Detroit is Hell on earth. You let the place lead you by the scruff of your neck and you’re in big trouble, buddy. No one compromises with the Motor City. You can bend or shape it a bit, but you still have to heed its call. But all is lost for the big D—the way to survive is to use the environment to your advantage in a way that doesn’t mean turning tricks or hustling. How about starting a band?
It’s like any city: start your band, pay your dues, take a step back and check out your gig. It’s hard work. Thomas Jackson Potter worked his scrawny ass off for Bantam Rooster and has paid his dues, again and again. Potter is a vet of the Lansing scene and kin to a number of bands in the ‘80s, when at last he began his own three-piece KillDevilHill in ‘92 (one single on the Easy Action label). In ’94, awkward band chemistry and an unreliable rhythm section led Potter to quick-change his steps and recruit Gravitar drummer and all-around-good-guy Eric Cook, and in no time the two-piece had a crude lo-fi demo out the door. Crypt Records reeled the duo in 1996, releasing their first single, “Miss Luxury,” and the full length Deal Me In that followed.
Potter left the bosom of the Capital City and headed for Detroit around ‘97 to battle the city’s omnipresent curse. No one knows what happened, but the city started to churn its gears and clean out the muck. Cool bars like the Magic Stick, the Gold Dollar and Zoot’s (RIP) started to house decent local and touring bands, record labels started popping up, the city stopped sleeping.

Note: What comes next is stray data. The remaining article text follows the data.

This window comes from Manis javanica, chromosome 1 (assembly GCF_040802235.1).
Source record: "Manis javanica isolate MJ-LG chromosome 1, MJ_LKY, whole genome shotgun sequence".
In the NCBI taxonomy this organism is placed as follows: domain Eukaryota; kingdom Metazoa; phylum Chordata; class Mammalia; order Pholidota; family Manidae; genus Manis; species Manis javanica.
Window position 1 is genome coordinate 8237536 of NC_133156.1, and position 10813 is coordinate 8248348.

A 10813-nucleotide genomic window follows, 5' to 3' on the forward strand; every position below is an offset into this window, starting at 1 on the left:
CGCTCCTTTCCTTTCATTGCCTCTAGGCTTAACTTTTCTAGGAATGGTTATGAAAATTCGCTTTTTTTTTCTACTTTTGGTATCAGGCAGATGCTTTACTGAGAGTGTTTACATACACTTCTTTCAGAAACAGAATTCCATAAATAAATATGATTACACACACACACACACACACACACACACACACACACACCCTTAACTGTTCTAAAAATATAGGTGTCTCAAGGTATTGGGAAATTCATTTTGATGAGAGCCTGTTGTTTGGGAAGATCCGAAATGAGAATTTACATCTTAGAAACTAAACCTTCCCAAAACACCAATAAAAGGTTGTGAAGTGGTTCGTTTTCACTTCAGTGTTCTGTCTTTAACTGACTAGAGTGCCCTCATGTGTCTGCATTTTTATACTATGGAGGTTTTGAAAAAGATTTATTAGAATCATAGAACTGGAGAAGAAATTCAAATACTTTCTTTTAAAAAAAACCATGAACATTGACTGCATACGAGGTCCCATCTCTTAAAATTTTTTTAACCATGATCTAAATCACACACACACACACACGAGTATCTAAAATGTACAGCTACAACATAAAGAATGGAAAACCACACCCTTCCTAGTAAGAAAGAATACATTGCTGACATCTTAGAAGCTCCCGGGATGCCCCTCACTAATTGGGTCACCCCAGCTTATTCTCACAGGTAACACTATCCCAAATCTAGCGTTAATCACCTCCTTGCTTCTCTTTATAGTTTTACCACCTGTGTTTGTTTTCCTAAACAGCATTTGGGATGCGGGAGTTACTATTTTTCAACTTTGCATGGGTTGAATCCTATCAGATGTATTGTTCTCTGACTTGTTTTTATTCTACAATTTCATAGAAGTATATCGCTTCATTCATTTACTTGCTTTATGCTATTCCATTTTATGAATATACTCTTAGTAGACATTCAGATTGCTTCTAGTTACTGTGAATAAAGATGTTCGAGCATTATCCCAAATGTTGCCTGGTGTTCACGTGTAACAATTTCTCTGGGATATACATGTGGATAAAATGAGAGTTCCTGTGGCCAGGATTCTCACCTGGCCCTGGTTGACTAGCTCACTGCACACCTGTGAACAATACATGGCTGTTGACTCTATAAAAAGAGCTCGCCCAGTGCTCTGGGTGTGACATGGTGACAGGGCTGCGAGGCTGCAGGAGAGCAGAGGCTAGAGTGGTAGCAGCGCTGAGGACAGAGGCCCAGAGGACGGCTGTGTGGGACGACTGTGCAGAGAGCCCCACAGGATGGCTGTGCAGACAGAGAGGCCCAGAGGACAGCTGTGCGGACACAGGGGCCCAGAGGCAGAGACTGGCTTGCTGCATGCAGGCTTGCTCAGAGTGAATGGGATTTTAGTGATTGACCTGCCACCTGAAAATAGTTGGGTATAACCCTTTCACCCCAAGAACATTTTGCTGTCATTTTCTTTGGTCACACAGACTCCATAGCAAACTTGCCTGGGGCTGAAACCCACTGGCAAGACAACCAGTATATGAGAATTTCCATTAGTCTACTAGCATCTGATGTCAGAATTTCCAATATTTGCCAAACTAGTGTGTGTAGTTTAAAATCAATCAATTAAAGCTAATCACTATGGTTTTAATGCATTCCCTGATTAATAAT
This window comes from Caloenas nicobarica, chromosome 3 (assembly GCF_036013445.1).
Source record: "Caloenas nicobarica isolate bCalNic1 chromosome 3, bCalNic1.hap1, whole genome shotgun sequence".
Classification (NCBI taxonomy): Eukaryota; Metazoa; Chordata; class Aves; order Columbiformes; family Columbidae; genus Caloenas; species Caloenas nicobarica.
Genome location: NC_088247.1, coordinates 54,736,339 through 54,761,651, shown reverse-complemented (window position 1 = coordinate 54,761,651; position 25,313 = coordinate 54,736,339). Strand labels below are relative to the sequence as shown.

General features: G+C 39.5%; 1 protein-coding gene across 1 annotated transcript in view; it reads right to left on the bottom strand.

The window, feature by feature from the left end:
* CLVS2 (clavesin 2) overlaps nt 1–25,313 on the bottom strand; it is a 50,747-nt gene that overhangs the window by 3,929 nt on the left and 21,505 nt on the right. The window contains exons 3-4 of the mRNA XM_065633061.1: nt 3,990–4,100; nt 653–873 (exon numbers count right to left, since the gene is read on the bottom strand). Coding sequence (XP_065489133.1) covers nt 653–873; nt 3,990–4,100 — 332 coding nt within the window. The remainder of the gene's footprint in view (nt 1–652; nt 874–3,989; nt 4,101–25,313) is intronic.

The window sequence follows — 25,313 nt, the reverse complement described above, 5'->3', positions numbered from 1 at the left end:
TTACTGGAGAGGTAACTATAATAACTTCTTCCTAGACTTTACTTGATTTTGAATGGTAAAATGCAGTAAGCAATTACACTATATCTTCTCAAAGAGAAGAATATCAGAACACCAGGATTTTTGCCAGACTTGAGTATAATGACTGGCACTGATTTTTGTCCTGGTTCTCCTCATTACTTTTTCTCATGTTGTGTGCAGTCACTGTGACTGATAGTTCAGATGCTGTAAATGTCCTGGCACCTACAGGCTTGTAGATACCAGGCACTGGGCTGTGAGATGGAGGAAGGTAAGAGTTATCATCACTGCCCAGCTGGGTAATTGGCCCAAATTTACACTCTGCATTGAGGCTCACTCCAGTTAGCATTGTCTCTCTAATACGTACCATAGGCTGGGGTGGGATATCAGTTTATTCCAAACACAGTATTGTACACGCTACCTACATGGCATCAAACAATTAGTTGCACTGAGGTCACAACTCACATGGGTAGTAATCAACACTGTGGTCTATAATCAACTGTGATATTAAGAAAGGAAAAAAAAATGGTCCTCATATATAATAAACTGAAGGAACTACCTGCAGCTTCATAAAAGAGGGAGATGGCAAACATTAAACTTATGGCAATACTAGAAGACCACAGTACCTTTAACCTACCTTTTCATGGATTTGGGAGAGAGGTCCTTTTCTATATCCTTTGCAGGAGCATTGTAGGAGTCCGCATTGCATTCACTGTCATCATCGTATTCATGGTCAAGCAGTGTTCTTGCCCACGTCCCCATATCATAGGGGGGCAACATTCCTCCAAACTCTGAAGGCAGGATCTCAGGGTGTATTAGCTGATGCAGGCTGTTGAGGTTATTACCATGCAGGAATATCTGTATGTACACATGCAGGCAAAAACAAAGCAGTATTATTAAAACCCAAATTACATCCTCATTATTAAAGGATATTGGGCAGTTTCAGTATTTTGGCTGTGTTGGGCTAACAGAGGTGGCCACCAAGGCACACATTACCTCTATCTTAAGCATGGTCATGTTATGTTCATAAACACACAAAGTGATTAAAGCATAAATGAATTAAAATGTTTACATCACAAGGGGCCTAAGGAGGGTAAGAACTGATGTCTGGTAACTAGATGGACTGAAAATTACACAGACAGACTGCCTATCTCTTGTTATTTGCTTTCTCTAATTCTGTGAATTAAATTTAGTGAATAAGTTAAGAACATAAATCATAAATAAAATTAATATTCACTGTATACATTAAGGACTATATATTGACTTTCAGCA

This meant more work for Bantam Rooster. A second LP, The Cross and The Switchblade, was the last Crypt release for the band, but that didn’t mean the bread and butter wouldn’t stay fresh. A mess of singles followed throughout on Flying Bomb, Hate, Estrus and Big Neck. A lineup change also transpired with the induction of metal-head racketeer (and another all-around-good-guy) Mike Alonso on traps, and a new LP, Fuck All Y’all, laid down the proof that the Bantam Rooster sound just keeps getting better and better.
It’s all about the live-wire performance that hooks you by the ear. Potter’s intense Telecaster sawing and Alonso’s quick-draw beats create one hell of a chemistry. They never fail to crack a grin from a soused harlot or a jaded critic. It is rock and roll, no, let me rephrase that: It’s real rock and roll. Stripped down but ballsy enough to cover an entire room and your attention, too. Buy these boys a shot of whiskey when they’re in town. They deserve it.
Bantam Rooster plays Jay’s Upstairs Monday, June 18 with the International Playboys and One Point Plan at 10 PM. Cover TBA.